Excess leaves, swept from the sidewalk and deck, made it into our compost bin. After working my way through three different compost systems over the past decade, I finally found one that I like.
New habits take time. I’m itching to get out there so I can prune some of the dead growth. I’ve had a little chat with my inner gardener, and together we’ve decided this is best. After all, the first day of Spring in the northern hemisphere is only 49 days away.
Sunday we honored the shortest day of our year. It’s winter solstice in San Jose.
Do you know what that means?
It means that spring is only three months away!
Seriously though, you have to look a bit harder for signs of winter in California. We’ve had a few weeks of back to back rain storms, a welcome break from the drought but temperatures remain mild. Most of the deciduous trees are bare of their leaves but others remain evergreen.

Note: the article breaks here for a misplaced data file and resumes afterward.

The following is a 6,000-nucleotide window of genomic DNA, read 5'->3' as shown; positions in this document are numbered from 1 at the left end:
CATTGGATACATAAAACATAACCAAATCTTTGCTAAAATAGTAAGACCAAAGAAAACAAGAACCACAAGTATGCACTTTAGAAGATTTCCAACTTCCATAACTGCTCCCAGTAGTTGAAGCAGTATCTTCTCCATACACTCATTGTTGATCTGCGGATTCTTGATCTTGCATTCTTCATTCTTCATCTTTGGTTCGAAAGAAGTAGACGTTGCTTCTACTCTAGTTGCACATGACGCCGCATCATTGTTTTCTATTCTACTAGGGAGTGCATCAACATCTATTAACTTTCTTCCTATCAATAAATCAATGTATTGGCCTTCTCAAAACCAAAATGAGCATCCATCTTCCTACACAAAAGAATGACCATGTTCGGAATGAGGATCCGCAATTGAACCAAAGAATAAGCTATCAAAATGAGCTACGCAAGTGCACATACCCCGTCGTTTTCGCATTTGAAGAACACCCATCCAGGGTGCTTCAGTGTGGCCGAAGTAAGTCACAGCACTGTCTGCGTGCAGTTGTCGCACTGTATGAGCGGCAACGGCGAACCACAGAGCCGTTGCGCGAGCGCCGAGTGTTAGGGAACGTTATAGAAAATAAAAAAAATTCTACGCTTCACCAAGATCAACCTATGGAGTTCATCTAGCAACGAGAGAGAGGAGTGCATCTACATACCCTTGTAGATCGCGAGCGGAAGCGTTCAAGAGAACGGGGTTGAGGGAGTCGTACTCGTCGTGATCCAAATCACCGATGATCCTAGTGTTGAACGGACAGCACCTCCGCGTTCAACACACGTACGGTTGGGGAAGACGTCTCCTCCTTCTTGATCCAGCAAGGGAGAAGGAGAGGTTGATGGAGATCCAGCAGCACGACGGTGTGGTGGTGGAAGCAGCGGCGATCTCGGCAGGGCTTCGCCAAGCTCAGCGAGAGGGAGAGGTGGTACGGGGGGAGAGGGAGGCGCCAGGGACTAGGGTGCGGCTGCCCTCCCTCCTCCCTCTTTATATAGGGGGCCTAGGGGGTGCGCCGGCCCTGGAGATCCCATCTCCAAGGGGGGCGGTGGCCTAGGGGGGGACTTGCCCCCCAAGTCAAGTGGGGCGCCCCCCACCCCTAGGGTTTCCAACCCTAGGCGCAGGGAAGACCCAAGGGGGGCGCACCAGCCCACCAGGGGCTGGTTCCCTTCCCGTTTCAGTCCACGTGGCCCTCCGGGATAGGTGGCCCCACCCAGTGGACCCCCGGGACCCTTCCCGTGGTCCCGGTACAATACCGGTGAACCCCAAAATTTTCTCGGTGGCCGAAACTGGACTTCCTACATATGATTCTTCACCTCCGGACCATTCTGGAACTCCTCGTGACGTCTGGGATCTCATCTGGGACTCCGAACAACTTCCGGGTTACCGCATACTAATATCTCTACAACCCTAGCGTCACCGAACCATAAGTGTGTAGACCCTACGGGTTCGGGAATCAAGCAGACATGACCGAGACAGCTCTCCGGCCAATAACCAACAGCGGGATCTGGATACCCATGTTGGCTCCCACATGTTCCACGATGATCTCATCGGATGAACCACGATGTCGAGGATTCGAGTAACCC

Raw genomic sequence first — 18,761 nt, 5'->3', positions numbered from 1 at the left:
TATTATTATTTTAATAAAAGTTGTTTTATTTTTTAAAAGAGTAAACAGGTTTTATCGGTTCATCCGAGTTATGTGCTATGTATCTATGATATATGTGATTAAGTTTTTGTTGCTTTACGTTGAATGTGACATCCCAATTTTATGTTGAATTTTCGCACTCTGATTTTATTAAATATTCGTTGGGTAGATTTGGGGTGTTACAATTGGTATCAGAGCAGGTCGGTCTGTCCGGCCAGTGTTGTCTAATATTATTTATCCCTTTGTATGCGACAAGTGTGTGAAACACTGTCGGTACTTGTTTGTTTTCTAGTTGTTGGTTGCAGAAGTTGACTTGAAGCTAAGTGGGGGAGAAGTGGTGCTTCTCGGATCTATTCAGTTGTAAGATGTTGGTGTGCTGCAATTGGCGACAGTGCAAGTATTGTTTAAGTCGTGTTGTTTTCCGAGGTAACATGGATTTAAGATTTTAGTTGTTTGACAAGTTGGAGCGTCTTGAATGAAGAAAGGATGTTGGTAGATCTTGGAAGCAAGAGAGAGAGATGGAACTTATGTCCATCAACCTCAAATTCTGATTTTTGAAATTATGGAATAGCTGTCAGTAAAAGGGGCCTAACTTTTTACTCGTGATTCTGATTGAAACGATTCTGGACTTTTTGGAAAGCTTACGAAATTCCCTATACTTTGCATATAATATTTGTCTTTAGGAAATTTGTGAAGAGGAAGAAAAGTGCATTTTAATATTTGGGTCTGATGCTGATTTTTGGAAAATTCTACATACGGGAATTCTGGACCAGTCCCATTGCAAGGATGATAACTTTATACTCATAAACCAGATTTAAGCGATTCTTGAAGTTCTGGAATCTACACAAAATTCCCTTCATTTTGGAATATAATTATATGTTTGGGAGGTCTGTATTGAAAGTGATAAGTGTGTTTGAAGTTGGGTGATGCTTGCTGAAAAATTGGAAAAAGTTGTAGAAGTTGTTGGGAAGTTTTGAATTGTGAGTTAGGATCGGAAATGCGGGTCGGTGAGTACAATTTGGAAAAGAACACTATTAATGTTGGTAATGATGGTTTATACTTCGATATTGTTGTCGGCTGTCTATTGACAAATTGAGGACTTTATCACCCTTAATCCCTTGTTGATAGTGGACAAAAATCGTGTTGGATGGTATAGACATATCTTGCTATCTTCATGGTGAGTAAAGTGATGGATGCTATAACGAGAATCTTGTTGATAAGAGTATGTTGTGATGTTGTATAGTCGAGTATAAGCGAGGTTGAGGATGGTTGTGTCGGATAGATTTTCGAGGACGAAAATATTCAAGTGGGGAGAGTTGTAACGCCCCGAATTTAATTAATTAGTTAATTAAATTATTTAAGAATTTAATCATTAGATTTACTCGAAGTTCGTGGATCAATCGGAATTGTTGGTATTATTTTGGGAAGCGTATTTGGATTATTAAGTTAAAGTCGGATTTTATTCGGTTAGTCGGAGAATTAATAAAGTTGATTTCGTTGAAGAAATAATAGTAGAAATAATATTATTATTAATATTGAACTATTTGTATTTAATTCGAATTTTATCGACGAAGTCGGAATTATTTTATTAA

Here’s a peek into the winter garden. It asks for little and gives a lot. Nature is like that.
Cosmo buds, no sign of slowing down
Cosmo in bloom
Hummingbird in the Chinese Pistache tree
Stripped bare of its leaves, but covered in buds waiting for spring
I’m on the ‘every other season’ plan. All the seeds that forgot to come up last year are sending out little beacons of green delight. That’s a California Poppy on the right and to be determined seedlings on the left.
Statice in bloom
Zinnia. The plant looks shabby, but the flowers continue to bloom
Unidentified planted objects
The Mexican Sage reminds me of a purple caterpillar
Lemon scented holidays